It’s the opening moments of the second quarterfinal of this year’s European championships. Greece takes on Germany in another football installment of David versus Goliath and this one is rife with political undertones, something international football is always good for every couple years. The camera man cuts to German chancellor Angela Merkel as she takes her seat in the caverns of Gdansk Arena. The DJ brought in from Düsseldorf ironically spins the catchy and equally terrible track “I’m glad you came” – he said he was a friend of Kraftwerk, the official in charge reminds himself to always check references.
The Greek supporters grin sheepishly – “hey look, it’s mom.”
The symbolism in the lead up to Europe’s clash of the responsible versus the brash is intriguing. Writing those words was tough. Except for rare circumstances – Jesse Owens, John Carlos and Tommie Smith put their asses on the line for something they felt strongly about, zero qualms with that – I loathe the idea of sport being used as an allegory for real world problems that affect actual people and not their sports fandom. To hear some barstool historians tell it, the 1980 United States hockey team laid the groundwork for the fall of Communism.
If you’ve managed to avoid the words ‘Euro Zone in crisis’ during your daily newspaper perusals you cannot read. A number of countries involved in this year’s installment of the European Championships are mired in financial ruin. Ireland, Spain, and Italy – the list goes on, austerity has become the dirtiest nine letter word in Europe.
The merits of austerity aren’t championed on the streets of Athens. A bitter battle – pitting Greek lawmakers against their European counterparts, their own citizens and themselves- has led to political and social upheaval including four coalition governments in eight months(!). New Greek Prime Minister Antonis Samaras has promised more cuts in order to appease their debtees at the European Union and IMF. To irresponsibly cut a complicated story short – the Greeks, facing massive debt issues, needed a bailout. Enter Germany. Negotiations led by Merkel resulted in a €240 billion rescue package, with Germany footing a large portion of the bill. In exchange, the Germans demanded heavy austerity, insisting the Greeks cut their pension programs, social programs and collect tax immediately. Try introducing these measures with an unemployment rate of 22% and you’ll understand why there have been four different coalitions in just over 240 days.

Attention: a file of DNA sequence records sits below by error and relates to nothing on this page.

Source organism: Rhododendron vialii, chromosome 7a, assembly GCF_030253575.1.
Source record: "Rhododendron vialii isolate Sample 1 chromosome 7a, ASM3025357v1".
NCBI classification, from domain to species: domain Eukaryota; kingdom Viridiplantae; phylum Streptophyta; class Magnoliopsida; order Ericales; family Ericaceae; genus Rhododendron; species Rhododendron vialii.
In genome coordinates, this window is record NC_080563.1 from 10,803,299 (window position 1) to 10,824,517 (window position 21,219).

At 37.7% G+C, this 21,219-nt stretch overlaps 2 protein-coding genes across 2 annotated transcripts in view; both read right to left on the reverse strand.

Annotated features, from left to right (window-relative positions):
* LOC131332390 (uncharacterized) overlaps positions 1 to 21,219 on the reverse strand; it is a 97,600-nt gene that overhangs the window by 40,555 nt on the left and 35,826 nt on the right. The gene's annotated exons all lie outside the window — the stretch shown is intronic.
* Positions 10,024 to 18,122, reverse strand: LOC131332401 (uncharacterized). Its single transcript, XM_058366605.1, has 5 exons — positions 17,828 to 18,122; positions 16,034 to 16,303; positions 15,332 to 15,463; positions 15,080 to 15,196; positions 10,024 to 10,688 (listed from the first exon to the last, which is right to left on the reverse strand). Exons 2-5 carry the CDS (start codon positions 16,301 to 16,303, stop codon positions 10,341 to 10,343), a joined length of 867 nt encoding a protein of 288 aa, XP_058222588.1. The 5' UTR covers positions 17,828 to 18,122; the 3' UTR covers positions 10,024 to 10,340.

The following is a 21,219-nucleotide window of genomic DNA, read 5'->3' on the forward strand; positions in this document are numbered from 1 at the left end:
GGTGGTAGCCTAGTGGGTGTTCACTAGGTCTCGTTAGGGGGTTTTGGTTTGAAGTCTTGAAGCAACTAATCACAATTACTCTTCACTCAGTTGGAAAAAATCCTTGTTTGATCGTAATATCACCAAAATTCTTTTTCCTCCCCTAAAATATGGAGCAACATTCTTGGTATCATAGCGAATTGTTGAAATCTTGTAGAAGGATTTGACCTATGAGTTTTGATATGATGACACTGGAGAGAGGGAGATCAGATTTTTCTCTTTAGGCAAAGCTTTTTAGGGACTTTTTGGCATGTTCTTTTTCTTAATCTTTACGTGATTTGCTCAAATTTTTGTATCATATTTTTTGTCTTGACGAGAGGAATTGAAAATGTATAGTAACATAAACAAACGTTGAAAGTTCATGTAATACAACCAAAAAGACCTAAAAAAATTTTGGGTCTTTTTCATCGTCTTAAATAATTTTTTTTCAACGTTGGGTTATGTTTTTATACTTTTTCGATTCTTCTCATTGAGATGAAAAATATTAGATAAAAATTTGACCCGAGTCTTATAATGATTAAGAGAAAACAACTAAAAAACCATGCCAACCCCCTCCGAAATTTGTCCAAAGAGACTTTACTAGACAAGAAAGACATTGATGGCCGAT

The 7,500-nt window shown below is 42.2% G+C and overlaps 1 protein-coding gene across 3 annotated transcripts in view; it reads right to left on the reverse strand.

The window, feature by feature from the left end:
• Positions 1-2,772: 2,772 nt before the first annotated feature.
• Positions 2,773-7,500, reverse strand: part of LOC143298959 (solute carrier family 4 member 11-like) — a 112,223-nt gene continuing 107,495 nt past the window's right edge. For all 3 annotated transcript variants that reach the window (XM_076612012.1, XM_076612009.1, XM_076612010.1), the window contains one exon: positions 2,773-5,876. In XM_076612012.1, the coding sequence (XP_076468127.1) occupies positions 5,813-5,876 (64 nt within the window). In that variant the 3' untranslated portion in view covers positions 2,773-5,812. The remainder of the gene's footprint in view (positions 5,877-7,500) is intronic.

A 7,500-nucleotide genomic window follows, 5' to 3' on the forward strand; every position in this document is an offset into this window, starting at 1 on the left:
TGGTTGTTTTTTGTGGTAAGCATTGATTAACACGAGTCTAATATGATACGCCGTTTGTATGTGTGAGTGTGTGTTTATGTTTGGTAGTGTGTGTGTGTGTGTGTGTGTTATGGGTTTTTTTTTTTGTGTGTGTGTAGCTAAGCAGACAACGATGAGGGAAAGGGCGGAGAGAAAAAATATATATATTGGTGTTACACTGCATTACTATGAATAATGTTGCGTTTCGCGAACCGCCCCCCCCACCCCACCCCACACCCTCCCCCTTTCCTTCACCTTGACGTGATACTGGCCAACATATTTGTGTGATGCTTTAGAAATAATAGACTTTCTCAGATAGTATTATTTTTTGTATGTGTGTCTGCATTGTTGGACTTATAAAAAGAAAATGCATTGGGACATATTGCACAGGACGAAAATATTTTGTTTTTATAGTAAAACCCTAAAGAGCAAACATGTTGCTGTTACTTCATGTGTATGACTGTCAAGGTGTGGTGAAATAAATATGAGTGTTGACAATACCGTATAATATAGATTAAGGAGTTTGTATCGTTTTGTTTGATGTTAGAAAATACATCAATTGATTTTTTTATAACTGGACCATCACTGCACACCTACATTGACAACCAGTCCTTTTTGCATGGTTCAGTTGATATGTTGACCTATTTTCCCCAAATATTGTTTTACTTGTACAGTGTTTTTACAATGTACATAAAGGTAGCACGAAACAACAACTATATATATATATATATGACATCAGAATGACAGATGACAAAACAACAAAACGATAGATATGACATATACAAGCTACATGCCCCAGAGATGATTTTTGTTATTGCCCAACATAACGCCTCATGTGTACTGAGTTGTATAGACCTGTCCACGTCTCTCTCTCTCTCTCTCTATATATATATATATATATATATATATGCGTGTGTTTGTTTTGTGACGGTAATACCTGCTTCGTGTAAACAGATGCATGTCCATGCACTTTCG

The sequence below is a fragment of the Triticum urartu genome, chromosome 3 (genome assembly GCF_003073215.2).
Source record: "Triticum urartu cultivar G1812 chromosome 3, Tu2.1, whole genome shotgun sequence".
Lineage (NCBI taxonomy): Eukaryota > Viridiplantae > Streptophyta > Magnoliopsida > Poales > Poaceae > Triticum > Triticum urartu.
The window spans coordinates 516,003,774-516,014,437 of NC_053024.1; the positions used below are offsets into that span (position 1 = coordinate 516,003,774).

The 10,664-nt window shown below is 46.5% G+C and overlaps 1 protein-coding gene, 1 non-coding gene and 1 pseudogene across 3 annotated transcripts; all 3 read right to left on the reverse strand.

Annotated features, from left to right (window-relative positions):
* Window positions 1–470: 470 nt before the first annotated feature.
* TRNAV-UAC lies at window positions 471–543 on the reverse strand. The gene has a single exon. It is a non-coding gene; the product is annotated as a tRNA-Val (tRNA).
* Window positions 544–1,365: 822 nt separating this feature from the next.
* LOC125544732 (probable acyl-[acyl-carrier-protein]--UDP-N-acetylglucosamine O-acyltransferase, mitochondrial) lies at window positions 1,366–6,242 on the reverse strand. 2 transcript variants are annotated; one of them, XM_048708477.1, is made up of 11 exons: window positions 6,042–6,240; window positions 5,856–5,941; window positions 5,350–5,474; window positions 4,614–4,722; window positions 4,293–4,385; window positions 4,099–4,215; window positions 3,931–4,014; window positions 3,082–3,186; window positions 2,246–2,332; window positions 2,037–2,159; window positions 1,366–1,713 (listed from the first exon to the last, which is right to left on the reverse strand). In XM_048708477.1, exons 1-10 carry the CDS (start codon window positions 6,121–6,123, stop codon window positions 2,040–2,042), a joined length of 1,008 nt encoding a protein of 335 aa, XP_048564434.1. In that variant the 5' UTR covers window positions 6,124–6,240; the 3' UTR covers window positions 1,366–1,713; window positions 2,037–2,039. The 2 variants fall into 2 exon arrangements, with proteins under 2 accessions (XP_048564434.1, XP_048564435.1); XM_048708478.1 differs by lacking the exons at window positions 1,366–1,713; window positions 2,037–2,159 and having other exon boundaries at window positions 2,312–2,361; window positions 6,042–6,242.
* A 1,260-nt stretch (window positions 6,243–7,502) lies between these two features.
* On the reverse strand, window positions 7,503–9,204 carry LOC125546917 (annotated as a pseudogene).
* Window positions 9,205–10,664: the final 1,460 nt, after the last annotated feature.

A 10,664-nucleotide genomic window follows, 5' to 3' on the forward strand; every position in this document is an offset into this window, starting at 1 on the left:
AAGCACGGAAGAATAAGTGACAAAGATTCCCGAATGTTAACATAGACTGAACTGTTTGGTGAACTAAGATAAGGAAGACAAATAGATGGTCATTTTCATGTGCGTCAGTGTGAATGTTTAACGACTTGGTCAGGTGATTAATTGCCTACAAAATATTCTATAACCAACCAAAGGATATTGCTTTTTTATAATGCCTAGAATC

Samaras and his new government hope to renegotiate the loans in order to ease an already tumultuous domestic situation. Merkel needs to win an upcoming election and must show Germans her cabinet is capable of ensuring similar financial handouts never happen again.
In terms of football this will have little impact on the game. Kostas Katsouranis isn’t going to facetiously hand over a check to Bastian Schweinsteiger during pre match pleasantries – though how amazing would that be?
For Greek supporters it’s a different story. My barber compared Germany’s treatment of Greece to that of a mother scolding her child. ‘Don’t do this, don’t do that’ takes on new meaning when the orders aren’t coming from the person tucking you in at night. In the Greek papers Merkel has been depicted in SS garb countless times. According to the BBC over 70% of Greeks believe that Germany wants to bring in a “Fourth Reich”. Fantastic. Cartoons of fat, ouzo drinking, dancing Greeks have appeared in German papers. Even worse, a German MP offered to take Greece’s islands in order to cancel their debts – an overture that clearly didn’t sit well with a country that dealt with Nazi occupation.
Yes, Angela Merkel will be in attendance. No word yet on whether she’ll speak with her Greek counterpart -it’s not known if Samaras will be in attendance- before the game. What would be the point anyway. Shockingly Manmohan Singh and Yousuf Raza Gilani didn’t hammer out a Kashmir solution while watching India and Pakistan play in last year’s cricket world cup, though I suspect many pakoras were had.
While the game should provide an excellent display of tactical football against overwhelming talent, I’ll be keeping one eye on the luxury boxes high above. What kind of reception the German chancellor receives from the Hellas faithful will be interesting to say the least. My advice: sit with Otto Rehhagel and you’ll be fine, Angela.